Since the publication of the updated Diagnostic and Statistical Manual of Mental Disorders (DSM 5) published by the American Psychiatric Association, a number of people in the autism community have been incorrectly asserting that the removal of Asperger Syndrome from the DSM 5 means that Asperger Syndrome is no longer a diagnosis. Unfortunately, most of these people who believe this don’t understand that removal of a diagnosis from the DSM means that the medical and scientific community no longer see the diagnosis as a mental disorder.
To better explain this fact, let’s take a look at homosexuality which was listed in the first edition of the DSM in 1952. Homosexuality was listed as a sociopath personality disturbance. When the DSM II was published in 1968, homosexuality was re-categorized as a sexual deviancy.
In 1973, with the seventh printing of the DSM II, the category of homosexuality was removed from the DSM-II classification of mental disorders and a new category was created: Sexual Orientation Disturbance. And by 1986, the diagnosis of homosexuality as a mental disorder was completely removed from the DSM with the exception of homosexuality with other mental implications.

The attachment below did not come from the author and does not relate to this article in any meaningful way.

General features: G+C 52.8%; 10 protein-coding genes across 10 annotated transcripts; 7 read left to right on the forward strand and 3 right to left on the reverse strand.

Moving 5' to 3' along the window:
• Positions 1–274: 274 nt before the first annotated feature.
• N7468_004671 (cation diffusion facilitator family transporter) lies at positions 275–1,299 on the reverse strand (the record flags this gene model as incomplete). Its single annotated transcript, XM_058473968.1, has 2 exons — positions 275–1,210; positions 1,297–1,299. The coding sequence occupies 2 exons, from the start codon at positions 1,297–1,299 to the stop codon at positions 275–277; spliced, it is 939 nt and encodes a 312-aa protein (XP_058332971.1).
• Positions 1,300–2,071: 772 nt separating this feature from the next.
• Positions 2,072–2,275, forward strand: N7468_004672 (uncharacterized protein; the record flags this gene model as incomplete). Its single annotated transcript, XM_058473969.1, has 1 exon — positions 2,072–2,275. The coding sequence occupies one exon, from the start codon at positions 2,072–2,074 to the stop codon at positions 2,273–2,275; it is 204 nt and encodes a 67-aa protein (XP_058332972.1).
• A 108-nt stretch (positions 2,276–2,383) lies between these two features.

By the time the DSM-IV-TR rolled around, even that description for an aspect of homosexuality was dismissed as a mental disorder, understanding that societal pressures were often responsible for the symptomology that had been addressed in previous editions of the DSM.
It must be noted that the International Classification of Diseases (ICD-10) continues to list Asperger Syndrome as a disease. Likewise, the Psychodynamic Diagnostic Manual (PDM) continues to list Asperger Syndrome as a diagnosis. And the Chinese Classification of Mental Disorders (CCMD-3) also continues to list Asperger Syndrome as a diagnosis.
In other words, the only diagnostic manual that has removed the diagnosis from their pages is the Diagnostic and Statistical Manual of Mental Disorders (DSM 5).
And just like homosexuality did not cease to exist once it was removed from the DSM, Asperger Syndrome as a diagnosis has not ceased to exist since its removal from the DSM.
This is what people need to remember when they hear alarmists in the autism community declare that Asperger Syndrome no longer exists as a diagnosis. It exists. It’s just not listed as a mental disorder in the DSM 5.
Creator and Founder of the
MIDNIGHT IN CHICAGO initiative